Plant Growth Regulators – Mode Of Action
Matthew Bywater, Manager, Technical Services, Nuturf

Australian Turfgrass Management Volume 3.3 (June - July 2001)

Pant growth regulators (PGRs) have been used for many years in agriculture for such purposes as ripening of fruit, defoliating of fruit trees and cotton plants and boll opening of cotton plants pre-harvest. In the last decade growth regulators have predominately been used to reduce the clippings produced and subsequent mowing of turfgrass.

Research during the past few years has revealed other physiological benefits apart from growth regulation. These include increases in carbohydrates and chlorophyll, reduced water requirements, reduction in Poa annua infestations and greater stress tolerance.

A PGR is an organic compound, natural or synthetic, that when present or applied in small amounts, results in a change in plant growth and development. For turfgrasses these changes can include increased density, better colour, fewer clippings, reduced seedheads, deeper roots, increased food reserves, and better recuperative potential.

Table 1. Natural Plant Growth Regulators



Abscisic acid

Closes stomates, and inhibits germination


Apical dominance, cell enlargement, root growth, inhibits axillary buds


Cell division and enlargement, flowering senescence, inhibits auxin


Stress is stimulated, root growth


Cell elongation, photoperiod response, and chilling tolerance

A PGR can be either be growth promoting or growth reducing. Gibberellic acids and cytokinins are examples of growth promoters, the former via cell elongation, the later via cell division (refer to table 1). These compounds are naturally produced by the plant and can also be applied as supplements.

The purpose of this paper is to focus on PGR’s that reduce the growth of turfgrass.

Classification and Mode of Action

An understanding of the mode of action is important not only to ascertain the application, but also the limits and extremities of a product.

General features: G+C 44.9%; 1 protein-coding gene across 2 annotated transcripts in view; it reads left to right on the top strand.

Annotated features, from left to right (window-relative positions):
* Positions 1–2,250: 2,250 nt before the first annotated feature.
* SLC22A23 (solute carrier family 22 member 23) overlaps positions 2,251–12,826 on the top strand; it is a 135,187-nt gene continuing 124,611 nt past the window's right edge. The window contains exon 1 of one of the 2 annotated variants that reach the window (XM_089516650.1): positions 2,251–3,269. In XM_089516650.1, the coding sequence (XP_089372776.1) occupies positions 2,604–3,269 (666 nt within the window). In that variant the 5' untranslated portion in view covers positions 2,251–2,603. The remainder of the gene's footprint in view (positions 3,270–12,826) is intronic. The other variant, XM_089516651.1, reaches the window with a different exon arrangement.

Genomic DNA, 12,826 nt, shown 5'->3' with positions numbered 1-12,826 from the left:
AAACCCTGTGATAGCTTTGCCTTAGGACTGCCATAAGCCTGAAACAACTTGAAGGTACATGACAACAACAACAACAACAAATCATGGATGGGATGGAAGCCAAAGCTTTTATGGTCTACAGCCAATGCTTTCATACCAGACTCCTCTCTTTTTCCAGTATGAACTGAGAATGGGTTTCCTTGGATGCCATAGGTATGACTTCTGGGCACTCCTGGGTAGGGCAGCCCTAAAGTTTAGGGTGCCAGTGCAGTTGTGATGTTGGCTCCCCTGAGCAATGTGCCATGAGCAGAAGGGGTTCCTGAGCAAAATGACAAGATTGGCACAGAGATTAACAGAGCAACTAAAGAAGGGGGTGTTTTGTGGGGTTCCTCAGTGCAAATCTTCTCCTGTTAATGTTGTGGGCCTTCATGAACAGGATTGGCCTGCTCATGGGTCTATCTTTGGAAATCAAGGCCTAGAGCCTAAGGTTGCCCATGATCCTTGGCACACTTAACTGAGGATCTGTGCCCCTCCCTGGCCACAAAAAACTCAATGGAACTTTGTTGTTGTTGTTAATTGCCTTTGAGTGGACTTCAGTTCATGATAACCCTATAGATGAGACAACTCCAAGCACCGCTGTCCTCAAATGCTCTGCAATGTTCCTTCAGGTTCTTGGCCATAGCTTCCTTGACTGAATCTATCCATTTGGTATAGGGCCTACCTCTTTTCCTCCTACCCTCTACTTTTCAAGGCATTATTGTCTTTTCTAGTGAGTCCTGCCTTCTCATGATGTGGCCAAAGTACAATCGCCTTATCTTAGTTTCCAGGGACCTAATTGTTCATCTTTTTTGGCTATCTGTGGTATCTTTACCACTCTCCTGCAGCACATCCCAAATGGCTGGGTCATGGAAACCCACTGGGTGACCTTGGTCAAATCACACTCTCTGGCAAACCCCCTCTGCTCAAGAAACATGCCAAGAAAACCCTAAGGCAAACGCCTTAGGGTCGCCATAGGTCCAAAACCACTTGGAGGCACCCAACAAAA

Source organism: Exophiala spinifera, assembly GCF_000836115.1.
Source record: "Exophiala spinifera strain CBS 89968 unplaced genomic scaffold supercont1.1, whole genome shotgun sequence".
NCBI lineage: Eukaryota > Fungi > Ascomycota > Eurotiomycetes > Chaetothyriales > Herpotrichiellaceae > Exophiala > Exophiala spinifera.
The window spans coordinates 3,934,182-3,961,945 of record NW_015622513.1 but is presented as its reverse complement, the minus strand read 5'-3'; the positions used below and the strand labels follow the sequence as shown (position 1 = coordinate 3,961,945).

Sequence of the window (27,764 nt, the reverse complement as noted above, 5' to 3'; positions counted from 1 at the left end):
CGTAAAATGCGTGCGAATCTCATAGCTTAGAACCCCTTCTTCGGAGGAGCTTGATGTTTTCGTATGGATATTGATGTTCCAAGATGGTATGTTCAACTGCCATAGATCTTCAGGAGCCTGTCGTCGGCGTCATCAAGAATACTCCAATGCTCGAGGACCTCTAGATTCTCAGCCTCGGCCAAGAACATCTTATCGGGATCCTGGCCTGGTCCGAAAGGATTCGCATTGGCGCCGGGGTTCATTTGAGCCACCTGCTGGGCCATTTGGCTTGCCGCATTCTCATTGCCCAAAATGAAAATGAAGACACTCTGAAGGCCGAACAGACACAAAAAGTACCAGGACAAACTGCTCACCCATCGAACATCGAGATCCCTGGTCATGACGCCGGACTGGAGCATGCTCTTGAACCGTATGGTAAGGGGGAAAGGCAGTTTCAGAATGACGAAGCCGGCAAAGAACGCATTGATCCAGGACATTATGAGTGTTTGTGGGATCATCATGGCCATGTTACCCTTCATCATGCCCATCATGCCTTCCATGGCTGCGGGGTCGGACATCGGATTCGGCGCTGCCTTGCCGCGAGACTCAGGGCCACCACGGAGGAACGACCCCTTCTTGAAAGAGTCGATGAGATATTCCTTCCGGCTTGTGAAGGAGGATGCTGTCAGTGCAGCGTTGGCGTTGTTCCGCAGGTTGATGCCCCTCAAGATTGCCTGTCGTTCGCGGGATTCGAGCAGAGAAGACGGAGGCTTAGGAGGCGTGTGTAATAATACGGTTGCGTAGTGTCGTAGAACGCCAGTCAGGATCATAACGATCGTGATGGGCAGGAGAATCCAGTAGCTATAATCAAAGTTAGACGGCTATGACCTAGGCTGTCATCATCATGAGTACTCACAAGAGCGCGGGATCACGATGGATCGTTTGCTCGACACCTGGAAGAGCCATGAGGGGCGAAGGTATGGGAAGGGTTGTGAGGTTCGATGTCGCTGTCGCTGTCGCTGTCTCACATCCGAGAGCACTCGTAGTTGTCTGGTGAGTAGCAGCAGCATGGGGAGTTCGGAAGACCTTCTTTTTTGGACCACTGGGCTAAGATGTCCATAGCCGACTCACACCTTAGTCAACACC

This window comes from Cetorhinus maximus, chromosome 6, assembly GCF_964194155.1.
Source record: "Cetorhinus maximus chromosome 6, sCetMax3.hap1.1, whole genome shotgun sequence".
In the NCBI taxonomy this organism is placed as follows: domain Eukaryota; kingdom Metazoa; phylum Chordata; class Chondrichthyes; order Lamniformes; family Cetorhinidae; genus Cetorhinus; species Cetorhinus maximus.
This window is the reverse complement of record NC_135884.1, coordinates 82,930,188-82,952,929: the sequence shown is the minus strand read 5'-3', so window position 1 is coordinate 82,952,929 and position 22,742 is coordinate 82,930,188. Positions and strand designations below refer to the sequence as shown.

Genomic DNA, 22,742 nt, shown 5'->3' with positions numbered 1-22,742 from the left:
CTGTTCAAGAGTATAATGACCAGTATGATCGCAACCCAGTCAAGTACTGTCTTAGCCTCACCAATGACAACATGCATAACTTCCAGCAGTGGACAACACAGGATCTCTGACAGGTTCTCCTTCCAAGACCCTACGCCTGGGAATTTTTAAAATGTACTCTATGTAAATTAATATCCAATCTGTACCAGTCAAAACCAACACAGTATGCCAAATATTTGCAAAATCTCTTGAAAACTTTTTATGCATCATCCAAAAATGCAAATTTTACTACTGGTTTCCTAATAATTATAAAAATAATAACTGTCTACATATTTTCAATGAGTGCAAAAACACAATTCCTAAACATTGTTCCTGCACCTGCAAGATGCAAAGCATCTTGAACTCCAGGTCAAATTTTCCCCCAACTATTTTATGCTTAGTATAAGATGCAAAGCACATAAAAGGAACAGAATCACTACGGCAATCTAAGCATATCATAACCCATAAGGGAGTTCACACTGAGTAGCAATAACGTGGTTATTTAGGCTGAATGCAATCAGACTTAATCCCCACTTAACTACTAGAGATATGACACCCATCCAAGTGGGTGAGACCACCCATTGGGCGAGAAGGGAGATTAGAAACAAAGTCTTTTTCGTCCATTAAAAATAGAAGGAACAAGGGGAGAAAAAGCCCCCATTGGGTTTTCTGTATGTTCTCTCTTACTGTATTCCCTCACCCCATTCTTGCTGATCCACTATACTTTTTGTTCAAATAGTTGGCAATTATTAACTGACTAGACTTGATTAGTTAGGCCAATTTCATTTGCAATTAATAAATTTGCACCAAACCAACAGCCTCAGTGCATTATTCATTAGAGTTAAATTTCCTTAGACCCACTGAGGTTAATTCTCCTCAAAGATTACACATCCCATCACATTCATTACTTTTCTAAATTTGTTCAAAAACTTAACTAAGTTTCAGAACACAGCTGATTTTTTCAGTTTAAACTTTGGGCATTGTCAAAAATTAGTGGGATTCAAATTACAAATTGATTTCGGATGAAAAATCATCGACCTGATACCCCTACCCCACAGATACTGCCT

Plant growth regulators are classified into groups according to their biological mode of action, that is, the activity inside the plant that causes the regulation of growth.

Traditionally there were three groups of classification: Type I or Cell Division Inhibitors; Type II or Gibberellin Biosynthesis Blockers (Murphy, Whitwell, McCarty, Yelverton, 2000); and herbicides that exhibit growth regulating effects. Watschke and DiPaola (1998) have recently proposed that PGRs be classified as A, B, C, D, and E to better differentiate their mode of action. This new system allows for the different modes of actions between gibberellic synthesis blockers along with an additional grouping for the ethylene production enhancement type products.

Class A: Late Gibberellic Acid Synthesis Blockers

            Example – Trinexapac-ethyl (Primo)

Class A PGR interferes with the biosynthesis of gibberellic acid (GA) thus suppressing growth but not inhibiting it. The interference takes place late in the biosynthetic pathway preventing the conversion of GA20 to GA1. It is GA1 that is the final biologically active form of GA in the plant and the primary form that effects cell elongation (Shepard, DiPaola, 2000). Class A PGRs are not known to stop the production of any other of the 100+ gibberellic acids.